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Idiopathic thrombocytopenic purpura (ITP)

  • Alternative Names

    Immune thrombocytopenic purpura; ITP


    In children, the disease usually goes away without treatment. Some children, however, may need treatment.

    Adults are usually started on an anti-inflammatory steroid medicine called prednisone. In some cases, surgery to remove the spleen (splenectomy) is recommended. This will increase the platelet count in about half of all patients. However, other drug treatments are usually recommended instead.

    If the disease does not get better with prednisone, other treatments may include:

    • A medicine called danazol (Danocrine) taken by mouth
    • Injections of high-dose gamma globulin (an immune factor)
    • Drugs that suppress the immune system
    • Filtering antibodies out of the blood stream
    • Anti-RhD therapy for people with certain blood types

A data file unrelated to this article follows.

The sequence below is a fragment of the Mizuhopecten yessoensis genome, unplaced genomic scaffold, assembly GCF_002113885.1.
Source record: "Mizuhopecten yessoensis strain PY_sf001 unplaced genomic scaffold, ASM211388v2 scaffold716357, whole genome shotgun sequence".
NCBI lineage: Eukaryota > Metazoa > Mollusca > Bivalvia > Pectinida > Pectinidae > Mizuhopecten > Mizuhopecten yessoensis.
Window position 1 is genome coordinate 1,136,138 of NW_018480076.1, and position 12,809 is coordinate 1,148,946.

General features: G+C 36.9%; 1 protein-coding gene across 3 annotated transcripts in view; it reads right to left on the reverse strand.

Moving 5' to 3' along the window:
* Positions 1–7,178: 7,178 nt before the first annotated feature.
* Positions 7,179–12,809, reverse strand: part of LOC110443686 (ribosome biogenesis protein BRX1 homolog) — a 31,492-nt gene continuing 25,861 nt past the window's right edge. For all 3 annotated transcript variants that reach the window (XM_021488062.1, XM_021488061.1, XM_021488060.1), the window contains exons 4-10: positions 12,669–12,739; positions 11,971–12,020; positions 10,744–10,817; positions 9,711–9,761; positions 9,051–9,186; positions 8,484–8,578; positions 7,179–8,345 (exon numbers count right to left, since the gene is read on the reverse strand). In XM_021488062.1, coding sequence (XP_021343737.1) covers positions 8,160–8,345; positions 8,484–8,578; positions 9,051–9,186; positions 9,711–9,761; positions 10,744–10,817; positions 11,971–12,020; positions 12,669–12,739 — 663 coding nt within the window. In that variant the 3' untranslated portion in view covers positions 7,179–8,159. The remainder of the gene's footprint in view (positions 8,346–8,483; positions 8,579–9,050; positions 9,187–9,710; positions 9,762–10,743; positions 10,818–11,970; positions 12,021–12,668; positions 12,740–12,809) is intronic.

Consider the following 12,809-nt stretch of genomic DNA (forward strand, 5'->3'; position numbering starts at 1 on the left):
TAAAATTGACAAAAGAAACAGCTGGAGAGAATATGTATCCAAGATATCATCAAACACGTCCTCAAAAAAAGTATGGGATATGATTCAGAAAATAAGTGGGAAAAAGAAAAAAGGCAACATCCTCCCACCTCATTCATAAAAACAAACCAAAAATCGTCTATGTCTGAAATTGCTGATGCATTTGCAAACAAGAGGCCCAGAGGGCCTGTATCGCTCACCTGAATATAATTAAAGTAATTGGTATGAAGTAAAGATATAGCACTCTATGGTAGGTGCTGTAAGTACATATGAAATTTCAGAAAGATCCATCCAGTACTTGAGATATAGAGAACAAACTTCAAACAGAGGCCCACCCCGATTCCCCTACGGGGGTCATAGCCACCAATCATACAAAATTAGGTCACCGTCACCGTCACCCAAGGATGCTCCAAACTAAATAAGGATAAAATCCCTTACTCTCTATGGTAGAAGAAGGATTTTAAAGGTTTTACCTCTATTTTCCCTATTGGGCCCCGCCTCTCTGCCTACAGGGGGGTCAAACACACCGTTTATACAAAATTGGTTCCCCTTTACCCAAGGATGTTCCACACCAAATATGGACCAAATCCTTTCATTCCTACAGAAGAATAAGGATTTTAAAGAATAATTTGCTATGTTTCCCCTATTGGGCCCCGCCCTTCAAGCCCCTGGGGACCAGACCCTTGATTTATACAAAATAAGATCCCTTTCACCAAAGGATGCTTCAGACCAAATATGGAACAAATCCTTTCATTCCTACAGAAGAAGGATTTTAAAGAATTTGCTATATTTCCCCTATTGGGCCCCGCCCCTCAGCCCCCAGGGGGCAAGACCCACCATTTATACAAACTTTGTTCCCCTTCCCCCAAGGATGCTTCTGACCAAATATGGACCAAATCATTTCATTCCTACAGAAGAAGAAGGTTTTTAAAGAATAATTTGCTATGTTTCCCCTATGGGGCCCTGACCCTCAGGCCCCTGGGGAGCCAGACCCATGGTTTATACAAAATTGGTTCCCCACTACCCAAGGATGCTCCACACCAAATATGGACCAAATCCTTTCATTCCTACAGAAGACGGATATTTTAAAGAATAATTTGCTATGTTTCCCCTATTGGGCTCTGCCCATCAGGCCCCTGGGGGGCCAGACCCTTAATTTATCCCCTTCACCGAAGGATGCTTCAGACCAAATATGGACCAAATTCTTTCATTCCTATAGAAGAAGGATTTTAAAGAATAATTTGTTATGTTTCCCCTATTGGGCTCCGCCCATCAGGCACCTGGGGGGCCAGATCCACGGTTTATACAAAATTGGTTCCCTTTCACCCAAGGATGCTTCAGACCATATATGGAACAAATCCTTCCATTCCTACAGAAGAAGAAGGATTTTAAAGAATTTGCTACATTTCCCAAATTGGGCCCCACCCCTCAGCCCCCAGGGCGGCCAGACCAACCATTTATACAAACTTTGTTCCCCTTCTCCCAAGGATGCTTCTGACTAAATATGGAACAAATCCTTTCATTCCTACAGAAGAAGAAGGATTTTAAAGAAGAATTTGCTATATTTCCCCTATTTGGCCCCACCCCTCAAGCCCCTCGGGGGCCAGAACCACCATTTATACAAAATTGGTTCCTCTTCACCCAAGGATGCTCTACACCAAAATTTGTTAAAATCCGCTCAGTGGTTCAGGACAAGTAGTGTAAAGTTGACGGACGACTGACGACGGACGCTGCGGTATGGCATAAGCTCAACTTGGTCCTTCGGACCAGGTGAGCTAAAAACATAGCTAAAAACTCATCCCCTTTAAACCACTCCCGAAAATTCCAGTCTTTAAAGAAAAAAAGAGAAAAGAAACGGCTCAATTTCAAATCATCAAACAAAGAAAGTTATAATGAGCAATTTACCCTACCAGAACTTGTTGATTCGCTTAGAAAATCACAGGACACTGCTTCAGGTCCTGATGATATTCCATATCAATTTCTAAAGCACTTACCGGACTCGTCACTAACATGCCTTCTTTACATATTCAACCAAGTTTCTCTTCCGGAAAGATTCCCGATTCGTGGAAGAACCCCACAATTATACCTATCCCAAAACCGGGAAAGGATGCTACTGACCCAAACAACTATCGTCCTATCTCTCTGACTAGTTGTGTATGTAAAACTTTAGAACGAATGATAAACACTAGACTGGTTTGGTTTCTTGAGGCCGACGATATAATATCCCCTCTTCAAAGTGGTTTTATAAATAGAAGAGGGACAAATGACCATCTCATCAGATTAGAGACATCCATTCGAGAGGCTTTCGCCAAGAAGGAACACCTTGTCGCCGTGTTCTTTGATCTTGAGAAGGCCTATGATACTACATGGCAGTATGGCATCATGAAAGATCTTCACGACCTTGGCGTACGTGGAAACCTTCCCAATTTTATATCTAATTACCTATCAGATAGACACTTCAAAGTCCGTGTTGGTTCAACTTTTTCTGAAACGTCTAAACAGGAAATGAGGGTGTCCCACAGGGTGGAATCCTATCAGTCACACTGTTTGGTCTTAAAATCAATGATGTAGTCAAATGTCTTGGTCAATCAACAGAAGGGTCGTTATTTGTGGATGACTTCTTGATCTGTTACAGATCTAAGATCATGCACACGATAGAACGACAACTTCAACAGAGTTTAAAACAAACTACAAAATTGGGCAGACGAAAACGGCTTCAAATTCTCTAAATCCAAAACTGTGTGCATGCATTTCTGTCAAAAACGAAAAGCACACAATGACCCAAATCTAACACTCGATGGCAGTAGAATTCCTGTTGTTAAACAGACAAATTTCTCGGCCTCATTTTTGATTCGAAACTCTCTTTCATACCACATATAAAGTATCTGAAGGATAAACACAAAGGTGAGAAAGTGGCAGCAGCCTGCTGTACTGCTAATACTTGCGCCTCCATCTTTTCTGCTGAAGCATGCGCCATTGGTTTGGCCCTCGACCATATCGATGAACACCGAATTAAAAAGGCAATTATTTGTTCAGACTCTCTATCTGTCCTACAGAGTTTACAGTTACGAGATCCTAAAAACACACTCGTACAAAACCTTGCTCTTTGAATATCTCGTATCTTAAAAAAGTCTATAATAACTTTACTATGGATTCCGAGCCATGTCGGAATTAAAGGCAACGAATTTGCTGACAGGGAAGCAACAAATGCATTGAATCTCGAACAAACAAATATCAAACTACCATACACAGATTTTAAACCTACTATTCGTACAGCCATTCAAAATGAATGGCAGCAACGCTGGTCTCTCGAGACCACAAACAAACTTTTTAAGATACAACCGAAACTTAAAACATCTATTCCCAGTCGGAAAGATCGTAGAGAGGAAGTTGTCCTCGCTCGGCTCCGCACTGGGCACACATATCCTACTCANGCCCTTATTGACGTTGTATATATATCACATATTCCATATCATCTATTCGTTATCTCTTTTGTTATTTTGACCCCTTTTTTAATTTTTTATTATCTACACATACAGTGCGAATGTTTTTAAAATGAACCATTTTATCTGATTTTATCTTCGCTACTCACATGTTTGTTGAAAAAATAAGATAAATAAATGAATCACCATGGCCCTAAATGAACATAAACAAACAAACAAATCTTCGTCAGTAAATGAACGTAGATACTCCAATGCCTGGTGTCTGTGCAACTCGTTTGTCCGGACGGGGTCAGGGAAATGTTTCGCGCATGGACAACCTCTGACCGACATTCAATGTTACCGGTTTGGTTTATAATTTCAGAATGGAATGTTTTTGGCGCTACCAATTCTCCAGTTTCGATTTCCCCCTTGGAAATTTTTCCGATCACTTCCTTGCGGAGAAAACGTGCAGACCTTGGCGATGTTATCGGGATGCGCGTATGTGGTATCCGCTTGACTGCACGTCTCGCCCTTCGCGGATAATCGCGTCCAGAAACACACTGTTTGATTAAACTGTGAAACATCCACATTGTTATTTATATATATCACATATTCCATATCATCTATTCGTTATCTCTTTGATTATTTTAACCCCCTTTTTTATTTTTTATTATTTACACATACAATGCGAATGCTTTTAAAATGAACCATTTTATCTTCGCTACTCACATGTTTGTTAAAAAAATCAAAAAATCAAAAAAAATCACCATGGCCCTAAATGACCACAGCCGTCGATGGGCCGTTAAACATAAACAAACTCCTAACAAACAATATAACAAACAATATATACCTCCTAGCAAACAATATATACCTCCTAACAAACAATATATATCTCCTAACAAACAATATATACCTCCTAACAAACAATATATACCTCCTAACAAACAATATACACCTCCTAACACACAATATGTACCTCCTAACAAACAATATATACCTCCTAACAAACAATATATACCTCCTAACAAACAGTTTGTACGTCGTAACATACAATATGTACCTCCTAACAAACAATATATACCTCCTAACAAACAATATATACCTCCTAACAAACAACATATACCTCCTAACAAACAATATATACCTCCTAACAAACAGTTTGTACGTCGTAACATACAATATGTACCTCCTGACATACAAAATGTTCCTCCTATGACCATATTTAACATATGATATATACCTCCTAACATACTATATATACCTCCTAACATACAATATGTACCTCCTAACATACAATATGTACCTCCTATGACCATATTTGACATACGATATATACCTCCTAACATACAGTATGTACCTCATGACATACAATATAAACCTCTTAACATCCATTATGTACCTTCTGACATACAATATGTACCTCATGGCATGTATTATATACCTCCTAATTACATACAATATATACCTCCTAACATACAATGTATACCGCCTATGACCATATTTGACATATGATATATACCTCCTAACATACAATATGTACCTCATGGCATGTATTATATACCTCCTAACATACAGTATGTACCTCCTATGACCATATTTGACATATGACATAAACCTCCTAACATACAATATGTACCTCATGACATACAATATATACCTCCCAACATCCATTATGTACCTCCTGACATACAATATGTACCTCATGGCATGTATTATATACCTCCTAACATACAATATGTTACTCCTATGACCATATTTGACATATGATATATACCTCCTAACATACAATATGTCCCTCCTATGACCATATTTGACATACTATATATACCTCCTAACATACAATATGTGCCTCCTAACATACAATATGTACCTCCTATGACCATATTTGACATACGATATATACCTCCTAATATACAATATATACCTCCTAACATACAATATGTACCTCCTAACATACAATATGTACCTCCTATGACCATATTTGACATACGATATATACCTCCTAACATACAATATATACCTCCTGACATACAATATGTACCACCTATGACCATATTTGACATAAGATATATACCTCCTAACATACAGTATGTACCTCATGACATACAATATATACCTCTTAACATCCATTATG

People with ITP should not take aspirin, ibuprofen, or warfarin because these drugs interfere with platelet function or blood clotting, and bleeding may occur.

    Support Groups

    Expectations (prognosis)

    With treatment, the chance of remission (a symptom-free period) is good. Rarely, ITP may become a long-term condition in adults and reappear, even after a symptom-free period.


    Sudden and severe loss of blood from the digestive tract may occur. Bleeding into the brain may also occur.

    Calling your health care provider

    Go to the emergency room or call the local emergency number (such as 911) if severe bleeding occurs, or if other new symptoms develop.